Cumulative probability distribution function of the electron cloud model and Rayleigh distribution model are: 𝐹(𝑠)=1(2(𝑠/𝑎0)2+2(𝑠/𝑎0)+1)𝑒2(𝑠/𝑎0) and 𝐹(𝑠)1𝑒(0.5𝜆𝑠2) respectively. Table 1 shows the values of parameters involved. The comparative analysis has been conducted in terms of precision in simulating and ability in interpreting:(1)Precision in simulating: values of fitting function 𝑅2 indicate that both models have very high fitting precision. However, after analyzing the mean values and standard deviations of 𝑅2, the electron cloud model turned out to be a better approach.(2)Ability in interpreting: λ derived from the Rayleigh distribution model has no actual meaning, whereas 𝛼0 derived from electron cloud model means the average trip distance. Consequently, the latter performs better.

tab1
Table 1: Parameters and coefficients of determination in simulating electron cloud model and Rayleigh distribution model.

Given those two aspects, electron cloud model is more feasible for the theory stated here.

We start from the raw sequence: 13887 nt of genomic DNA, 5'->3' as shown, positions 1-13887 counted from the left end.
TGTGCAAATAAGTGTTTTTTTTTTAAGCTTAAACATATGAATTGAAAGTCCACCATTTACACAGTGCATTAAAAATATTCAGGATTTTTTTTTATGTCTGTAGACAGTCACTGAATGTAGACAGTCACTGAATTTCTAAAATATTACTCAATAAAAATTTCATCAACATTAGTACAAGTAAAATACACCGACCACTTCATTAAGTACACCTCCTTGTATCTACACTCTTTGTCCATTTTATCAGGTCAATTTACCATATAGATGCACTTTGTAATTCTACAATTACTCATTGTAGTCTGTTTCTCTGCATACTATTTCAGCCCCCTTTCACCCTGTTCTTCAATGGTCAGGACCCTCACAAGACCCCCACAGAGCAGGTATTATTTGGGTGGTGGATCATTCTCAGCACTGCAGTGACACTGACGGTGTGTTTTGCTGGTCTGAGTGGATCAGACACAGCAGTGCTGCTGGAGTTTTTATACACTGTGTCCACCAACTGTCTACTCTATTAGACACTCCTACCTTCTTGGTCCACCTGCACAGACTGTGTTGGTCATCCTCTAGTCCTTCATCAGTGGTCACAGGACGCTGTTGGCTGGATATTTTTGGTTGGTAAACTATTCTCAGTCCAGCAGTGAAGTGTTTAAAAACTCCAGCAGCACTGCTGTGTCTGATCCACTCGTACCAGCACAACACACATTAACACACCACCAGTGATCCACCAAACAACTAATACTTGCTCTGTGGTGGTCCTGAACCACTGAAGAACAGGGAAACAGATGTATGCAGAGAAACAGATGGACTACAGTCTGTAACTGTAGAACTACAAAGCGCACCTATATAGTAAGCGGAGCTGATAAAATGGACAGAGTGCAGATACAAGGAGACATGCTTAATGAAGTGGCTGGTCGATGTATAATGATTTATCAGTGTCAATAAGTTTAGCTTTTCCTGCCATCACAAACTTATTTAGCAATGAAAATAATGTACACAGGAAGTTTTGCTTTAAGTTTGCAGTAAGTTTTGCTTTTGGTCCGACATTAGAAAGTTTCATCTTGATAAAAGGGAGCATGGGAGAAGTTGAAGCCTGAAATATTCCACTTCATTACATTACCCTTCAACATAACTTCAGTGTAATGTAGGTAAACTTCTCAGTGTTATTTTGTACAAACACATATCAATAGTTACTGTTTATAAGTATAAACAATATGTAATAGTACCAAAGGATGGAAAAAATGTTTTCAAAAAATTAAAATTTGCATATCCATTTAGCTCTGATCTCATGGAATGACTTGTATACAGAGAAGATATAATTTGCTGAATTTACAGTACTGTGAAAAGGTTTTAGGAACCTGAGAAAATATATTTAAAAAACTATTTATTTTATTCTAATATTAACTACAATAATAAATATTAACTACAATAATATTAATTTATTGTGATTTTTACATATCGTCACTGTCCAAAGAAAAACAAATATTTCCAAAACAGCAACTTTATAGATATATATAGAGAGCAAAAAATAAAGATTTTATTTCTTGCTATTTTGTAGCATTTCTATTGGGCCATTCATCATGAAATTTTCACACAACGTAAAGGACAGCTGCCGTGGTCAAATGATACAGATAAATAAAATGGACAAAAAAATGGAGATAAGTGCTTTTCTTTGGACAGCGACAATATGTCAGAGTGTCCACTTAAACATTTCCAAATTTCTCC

3. Hierarchy of Transit Network Based on Balance between Supply and Demand

3.1. Concepts of Transit Hierarchy Planning

The optimized allocation of transit network is to study the balance between supply and demand of the public transit system at the macroscopic level. The typical quantitative indicators are the transit’s supply turnover and demand turnover. Attempts have been made to balance the supply and demand through rational categorizing the network.

3.2. Analysis on Demand Turnover of Different Hierarchy Types
3.2.1. Optimal Trip Distance of Public Transit Lines in Different Types of Route

Different public transit lines have varies missions and desired length of passengers’ trips (see Figure 2). When the trip distance is less than 𝑆1, local routes are more favorable. When it is between 𝑆1 and 𝑆2, feeder routes are better options. If the distance is longer than 𝑆2, mass routes have obvious superiority. The problem of how to figure out preferential trip distance can thus be converted to the calculation of critical values 𝑆1 and 𝑆2, which can easily be obtained by equations: 𝑇local=𝑇feeder,𝑇feeder=𝑇mass (𝑇 stands for the minimum trip time). Hence, the following model mainly focused on the trip time.